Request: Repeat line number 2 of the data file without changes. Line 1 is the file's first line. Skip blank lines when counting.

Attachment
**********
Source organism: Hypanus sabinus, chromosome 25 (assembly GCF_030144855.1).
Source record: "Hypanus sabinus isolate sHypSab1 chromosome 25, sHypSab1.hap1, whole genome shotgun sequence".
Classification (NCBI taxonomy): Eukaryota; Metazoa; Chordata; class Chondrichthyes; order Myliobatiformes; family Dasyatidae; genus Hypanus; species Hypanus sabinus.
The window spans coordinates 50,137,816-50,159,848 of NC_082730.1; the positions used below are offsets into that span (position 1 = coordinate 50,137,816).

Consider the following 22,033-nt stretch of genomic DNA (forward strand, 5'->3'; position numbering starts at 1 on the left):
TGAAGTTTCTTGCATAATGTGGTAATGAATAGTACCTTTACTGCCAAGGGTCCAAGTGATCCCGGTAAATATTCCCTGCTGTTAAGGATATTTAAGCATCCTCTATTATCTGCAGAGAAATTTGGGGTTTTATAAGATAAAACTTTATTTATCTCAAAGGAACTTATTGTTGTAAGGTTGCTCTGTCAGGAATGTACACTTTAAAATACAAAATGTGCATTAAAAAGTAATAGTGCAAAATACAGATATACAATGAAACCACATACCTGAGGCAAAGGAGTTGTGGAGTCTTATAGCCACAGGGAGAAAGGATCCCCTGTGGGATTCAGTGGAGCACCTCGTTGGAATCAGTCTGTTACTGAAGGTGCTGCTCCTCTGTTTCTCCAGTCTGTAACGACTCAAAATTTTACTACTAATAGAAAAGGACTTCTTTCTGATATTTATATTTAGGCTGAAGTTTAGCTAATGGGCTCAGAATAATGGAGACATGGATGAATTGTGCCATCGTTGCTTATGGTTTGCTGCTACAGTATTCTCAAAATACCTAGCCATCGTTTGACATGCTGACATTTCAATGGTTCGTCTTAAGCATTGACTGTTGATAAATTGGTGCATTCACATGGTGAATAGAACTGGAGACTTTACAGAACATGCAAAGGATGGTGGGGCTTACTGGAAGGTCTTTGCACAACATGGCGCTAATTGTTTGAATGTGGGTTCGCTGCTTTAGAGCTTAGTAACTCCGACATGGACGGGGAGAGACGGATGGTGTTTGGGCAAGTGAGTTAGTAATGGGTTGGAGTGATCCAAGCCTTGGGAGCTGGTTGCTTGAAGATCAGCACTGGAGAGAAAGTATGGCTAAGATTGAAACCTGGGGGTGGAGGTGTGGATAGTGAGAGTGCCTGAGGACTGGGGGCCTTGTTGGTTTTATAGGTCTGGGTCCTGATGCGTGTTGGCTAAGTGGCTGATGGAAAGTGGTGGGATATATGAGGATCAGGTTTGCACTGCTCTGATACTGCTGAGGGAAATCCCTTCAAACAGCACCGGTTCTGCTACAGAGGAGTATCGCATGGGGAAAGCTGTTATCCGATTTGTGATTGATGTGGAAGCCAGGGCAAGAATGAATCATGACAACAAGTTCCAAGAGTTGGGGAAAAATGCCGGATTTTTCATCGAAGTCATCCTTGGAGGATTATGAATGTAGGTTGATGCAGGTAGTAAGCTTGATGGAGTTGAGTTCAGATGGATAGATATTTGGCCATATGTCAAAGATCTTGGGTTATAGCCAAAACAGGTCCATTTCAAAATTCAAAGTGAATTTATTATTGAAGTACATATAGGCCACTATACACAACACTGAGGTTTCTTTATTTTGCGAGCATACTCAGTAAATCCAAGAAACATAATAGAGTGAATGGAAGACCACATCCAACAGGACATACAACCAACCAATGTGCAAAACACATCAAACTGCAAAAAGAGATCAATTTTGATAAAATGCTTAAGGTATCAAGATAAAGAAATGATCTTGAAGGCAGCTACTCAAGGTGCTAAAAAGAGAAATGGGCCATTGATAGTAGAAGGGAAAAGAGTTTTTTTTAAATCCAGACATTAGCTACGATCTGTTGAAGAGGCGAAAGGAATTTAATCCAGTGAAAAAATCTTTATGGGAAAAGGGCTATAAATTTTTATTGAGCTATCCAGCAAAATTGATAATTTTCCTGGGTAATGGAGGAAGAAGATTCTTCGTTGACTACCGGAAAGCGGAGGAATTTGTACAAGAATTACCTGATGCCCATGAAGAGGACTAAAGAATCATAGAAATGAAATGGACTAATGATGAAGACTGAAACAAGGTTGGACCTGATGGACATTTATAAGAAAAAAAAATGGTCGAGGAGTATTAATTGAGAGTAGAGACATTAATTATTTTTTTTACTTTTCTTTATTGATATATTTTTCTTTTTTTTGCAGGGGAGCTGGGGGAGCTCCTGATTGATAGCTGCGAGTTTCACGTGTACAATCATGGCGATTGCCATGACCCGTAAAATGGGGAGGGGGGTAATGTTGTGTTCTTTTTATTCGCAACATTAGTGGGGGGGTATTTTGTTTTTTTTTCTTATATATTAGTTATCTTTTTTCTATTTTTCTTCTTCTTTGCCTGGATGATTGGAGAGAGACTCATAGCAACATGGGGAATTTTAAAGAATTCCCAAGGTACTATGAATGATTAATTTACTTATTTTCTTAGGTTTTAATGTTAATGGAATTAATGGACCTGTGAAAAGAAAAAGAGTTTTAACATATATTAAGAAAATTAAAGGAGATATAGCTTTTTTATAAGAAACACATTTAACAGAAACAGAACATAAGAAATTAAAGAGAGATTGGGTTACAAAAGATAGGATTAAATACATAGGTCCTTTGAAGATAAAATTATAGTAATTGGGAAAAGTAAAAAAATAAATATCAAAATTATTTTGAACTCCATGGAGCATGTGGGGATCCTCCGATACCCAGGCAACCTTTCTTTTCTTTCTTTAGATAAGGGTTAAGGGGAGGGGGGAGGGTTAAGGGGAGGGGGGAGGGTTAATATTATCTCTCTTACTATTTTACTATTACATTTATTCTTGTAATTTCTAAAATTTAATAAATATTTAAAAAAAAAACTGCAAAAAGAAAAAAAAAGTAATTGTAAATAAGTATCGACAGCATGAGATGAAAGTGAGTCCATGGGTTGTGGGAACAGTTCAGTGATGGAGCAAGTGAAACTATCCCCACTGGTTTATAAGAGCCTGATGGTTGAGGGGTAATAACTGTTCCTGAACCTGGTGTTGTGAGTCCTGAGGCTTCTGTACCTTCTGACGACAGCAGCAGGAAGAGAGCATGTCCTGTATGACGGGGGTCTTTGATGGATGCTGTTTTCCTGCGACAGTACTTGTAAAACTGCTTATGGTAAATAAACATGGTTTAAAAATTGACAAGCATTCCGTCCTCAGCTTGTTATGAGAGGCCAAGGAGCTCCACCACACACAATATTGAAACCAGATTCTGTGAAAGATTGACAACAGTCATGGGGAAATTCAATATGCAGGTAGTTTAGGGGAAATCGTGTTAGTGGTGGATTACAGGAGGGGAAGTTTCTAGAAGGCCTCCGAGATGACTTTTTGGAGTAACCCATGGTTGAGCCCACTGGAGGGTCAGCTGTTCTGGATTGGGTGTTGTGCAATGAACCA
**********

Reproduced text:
Source record: "Hypanus sabinus isolate sHypSab1 chromosome 25, sHypSab1.hap1, whole genome shotgun sequence".